A “springing” power of attorney becomes effective at some future time and remains in effect until the principal’s death, or until it is revoked by a court. This POA is often triggered by a specific event identified by the principal, such as an illness or incapacity, and initiated when the principal’s physician declares the principal not competent to manage their own affairs.


There are many online resources like the New York Bar Association that offer free templates to consider when drafting a power of attorney (www.nysba.org, click News & Publications, then Downloadable Forms, then Power of Attorney Forms). Nevertheless, a POA should be executed under supervision of an attorney to ensure that areas of authority are clearly defined and understood by both parents and caregivers—including recent changes in the law regarding major gift provisions.


D. Will


A last will and testament is a legal document that helps individuals ensure that their assets and estate will be distributed according to their wishes when they die. In New York a will must be signed in the presence of two competent witnesses over age 18. This document enables someone to choose an executor to manage and distribute their property. Without a valid will, a person’s property will pass to those relatives specified by law through the court system.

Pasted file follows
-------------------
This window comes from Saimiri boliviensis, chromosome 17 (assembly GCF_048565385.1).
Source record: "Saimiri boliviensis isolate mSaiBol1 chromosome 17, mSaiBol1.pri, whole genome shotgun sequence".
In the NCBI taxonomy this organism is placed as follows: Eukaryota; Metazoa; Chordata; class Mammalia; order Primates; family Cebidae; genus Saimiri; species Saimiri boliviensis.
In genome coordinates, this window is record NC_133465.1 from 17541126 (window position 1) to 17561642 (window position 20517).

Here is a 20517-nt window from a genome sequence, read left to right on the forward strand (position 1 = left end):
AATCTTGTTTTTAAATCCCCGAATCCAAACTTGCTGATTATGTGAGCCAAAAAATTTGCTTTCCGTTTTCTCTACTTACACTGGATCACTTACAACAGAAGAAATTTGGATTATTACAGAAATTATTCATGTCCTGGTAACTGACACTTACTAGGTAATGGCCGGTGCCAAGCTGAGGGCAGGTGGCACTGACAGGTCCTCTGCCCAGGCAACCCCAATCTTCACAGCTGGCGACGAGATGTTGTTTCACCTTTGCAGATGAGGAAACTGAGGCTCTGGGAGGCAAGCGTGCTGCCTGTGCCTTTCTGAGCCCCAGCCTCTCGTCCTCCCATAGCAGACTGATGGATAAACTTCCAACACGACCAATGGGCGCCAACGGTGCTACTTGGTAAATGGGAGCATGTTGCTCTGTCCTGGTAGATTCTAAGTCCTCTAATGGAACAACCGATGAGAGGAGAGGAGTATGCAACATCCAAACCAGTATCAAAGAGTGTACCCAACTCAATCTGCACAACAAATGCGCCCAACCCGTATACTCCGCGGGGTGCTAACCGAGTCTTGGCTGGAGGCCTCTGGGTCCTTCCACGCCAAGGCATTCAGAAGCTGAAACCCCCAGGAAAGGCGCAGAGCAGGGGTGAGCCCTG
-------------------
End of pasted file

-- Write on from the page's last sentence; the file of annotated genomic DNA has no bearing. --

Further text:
While not related to the immediate financial aspects of caregiving, serving as the executor of a parent’s will is often an important part of a family caregiver’s long-range responsibilities.

ASSESSING FINANCIAL RESOURCES



If you’re like most families, your parents have probably put together some kind of financial plan for their later years, whether or not they decide to “retire.” Still, it’s important to be familiar with their plan, because ultimately, you may end up being in charge of their finances as part of your caregiving responsibilities.

Caregivers can help their loved ones conduct a “financial checkup,” especially when it comes to assessing two major areas of financial concern:  housing and health care costs.

First, find out if your loved ones have a financial adviser—one who is a “fiduciary,” a trusted investment adviser who is required to act in the best interest of the client at all times, not just offer products that are “suitable” for them. (As of October 1, 2019, all advisers with the designation of Certified Financial Planner will be bound by new standards set by the industry’s Certified Financial Planner Board of Standards.) This adviser can act like a quarterback, working with your parents’ accountant, banker, estate attorney and other professionals to help them plan their future. The Financial Planning Association (www.plannersearch.org)  has a registry service that can be used to search for names of Certified Financial Planners in your area.  And you can learn more about the financial planning guidelines and resources at www.letsmakeaplan.org.